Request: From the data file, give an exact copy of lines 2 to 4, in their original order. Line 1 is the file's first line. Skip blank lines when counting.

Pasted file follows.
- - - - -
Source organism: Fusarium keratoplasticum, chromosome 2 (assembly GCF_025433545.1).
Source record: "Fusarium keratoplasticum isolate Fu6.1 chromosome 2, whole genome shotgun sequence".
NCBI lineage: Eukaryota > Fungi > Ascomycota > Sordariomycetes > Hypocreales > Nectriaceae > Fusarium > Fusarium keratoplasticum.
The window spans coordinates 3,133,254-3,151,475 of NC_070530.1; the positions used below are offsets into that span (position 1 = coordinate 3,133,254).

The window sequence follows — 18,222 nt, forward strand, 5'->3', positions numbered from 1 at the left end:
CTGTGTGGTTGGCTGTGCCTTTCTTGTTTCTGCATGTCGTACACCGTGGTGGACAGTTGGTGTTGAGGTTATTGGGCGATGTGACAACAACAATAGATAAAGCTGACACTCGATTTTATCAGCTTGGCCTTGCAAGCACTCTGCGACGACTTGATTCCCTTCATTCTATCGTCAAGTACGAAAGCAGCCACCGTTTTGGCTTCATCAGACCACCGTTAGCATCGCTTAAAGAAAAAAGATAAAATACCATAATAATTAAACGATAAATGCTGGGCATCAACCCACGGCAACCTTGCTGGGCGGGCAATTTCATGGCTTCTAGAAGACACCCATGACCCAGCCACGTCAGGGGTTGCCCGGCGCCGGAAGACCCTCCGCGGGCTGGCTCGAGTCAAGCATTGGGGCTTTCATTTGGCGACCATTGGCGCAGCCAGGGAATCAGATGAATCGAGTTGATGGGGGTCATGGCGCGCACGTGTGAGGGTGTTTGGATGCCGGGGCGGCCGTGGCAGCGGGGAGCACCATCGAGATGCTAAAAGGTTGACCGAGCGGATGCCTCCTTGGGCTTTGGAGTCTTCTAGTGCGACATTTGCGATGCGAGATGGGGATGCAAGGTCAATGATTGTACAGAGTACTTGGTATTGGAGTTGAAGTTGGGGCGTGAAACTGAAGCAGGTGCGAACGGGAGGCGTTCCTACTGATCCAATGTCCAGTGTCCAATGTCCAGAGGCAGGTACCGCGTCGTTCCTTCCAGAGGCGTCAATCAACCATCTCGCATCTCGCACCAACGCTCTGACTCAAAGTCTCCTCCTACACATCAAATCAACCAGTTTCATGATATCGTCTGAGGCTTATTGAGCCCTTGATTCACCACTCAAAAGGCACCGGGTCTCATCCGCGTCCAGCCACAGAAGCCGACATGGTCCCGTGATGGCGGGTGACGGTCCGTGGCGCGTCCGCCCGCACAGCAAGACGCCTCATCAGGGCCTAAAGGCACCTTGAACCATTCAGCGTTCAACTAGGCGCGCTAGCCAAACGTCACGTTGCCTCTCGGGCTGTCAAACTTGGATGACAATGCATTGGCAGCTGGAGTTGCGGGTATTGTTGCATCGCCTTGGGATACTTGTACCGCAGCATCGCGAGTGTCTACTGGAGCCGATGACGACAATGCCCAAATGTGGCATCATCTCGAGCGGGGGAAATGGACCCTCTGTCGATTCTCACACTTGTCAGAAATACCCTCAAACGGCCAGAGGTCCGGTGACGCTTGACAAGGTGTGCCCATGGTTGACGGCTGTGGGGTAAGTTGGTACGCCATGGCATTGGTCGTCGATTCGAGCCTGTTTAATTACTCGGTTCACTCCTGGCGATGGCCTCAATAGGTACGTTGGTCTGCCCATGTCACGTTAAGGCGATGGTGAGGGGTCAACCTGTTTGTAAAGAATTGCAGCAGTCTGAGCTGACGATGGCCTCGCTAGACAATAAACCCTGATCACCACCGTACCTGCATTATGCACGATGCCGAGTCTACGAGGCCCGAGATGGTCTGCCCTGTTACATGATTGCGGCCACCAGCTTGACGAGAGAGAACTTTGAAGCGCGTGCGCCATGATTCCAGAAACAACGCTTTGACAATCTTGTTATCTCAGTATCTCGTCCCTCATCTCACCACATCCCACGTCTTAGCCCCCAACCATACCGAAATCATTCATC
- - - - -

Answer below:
Source record: "Fusarium keratoplasticum isolate Fu6.1 chromosome 2, whole genome shotgun sequence".
NCBI lineage: Eukaryota > Fungi > Ascomycota > Sordariomycetes > Hypocreales > Nectriaceae > Fusarium > Fusarium keratoplasticum.
The window spans coordinates 3,133,254-3,151,475 of NC_070530.1; the positions used below are offsets into that span (position 1 = coordinate 3,133,254).